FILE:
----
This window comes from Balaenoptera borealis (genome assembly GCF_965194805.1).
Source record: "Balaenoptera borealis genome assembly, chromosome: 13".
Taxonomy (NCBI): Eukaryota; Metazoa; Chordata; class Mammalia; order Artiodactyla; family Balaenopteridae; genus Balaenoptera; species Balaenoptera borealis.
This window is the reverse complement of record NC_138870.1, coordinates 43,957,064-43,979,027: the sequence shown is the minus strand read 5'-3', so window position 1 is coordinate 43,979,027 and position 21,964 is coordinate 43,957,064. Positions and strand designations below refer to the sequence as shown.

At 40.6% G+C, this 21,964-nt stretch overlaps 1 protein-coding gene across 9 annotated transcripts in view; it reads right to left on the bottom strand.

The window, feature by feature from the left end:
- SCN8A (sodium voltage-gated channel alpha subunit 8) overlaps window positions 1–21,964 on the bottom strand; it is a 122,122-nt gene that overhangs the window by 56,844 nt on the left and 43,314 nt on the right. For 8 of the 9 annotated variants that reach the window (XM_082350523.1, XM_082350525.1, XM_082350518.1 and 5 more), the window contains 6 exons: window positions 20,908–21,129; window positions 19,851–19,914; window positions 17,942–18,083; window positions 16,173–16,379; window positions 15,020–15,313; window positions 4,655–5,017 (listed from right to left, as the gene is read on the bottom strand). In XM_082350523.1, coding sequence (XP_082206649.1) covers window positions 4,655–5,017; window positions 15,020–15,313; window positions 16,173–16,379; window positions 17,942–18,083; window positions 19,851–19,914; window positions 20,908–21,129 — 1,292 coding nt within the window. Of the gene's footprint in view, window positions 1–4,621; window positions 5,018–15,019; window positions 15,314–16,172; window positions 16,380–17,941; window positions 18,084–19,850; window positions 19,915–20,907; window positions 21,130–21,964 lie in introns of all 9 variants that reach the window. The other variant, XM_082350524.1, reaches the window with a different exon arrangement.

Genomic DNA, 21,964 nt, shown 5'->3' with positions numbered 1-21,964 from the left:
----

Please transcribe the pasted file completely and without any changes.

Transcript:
This window comes from Balaenoptera borealis (genome assembly GCF_965194805.1).
Source record: "Balaenoptera borealis genome assembly, chromosome: 13".
Taxonomy (NCBI): Eukaryota; Metazoa; Chordata; class Mammalia; order Artiodactyla; family Balaenopteridae; genus Balaenoptera; species Balaenoptera borealis.
This window is the reverse complement of record NC_138870.1, coordinates 43,957,064-43,979,027: the sequence shown is the minus strand read 5'-3', so window position 1 is coordinate 43,979,027 and position 21,964 is coordinate 43,957,064. Positions and strand designations below refer to the sequence as shown.

At 40.6% G+C, this 21,964-nt stretch overlaps 1 protein-coding gene across 9 annotated transcripts in view; it reads right to left on the bottom strand.

The window, feature by feature from the left end:
- SCN8A (sodium voltage-gated channel alpha subunit 8) overlaps window positions 1–21,964 on the bottom strand; it is a 122,122-nt gene that overhangs the window by 56,844 nt on the left and 43,314 nt on the right. For 8 of the 9 annotated variants that reach the window (XM_082350523.1, XM_082350525.1, XM_082350518.1 and 5 more), the window contains 6 exons: window positions 20,908–21,129; window positions 19,851–19,914; window positions 17,942–18,083; window positions 16,173–16,379; window positions 15,020–15,313; window positions 4,655–5,017 (listed from right to left, as the gene is read on the bottom strand). In XM_082350523.1, coding sequence (XP_082206649.1) covers window positions 4,655–5,017; window positions 15,020–15,313; window positions 16,173–16,379; window positions 17,942–18,083; window positions 19,851–19,914; window positions 20,908–21,129 — 1,292 coding nt within the window. Of the gene's footprint in view, window positions 1–4,621; window positions 5,018–15,019; window positions 15,314–16,172; window positions 16,380–17,941; window positions 18,084–19,850; window positions 19,915–20,907; window positions 21,130–21,964 lie in introns of all 9 variants that reach the window. The other variant, XM_082350524.1, reaches the window with a different exon arrangement.

Genomic DNA, 21,964 nt, shown 5'->3' with positions numbered 1-21,964 from the left: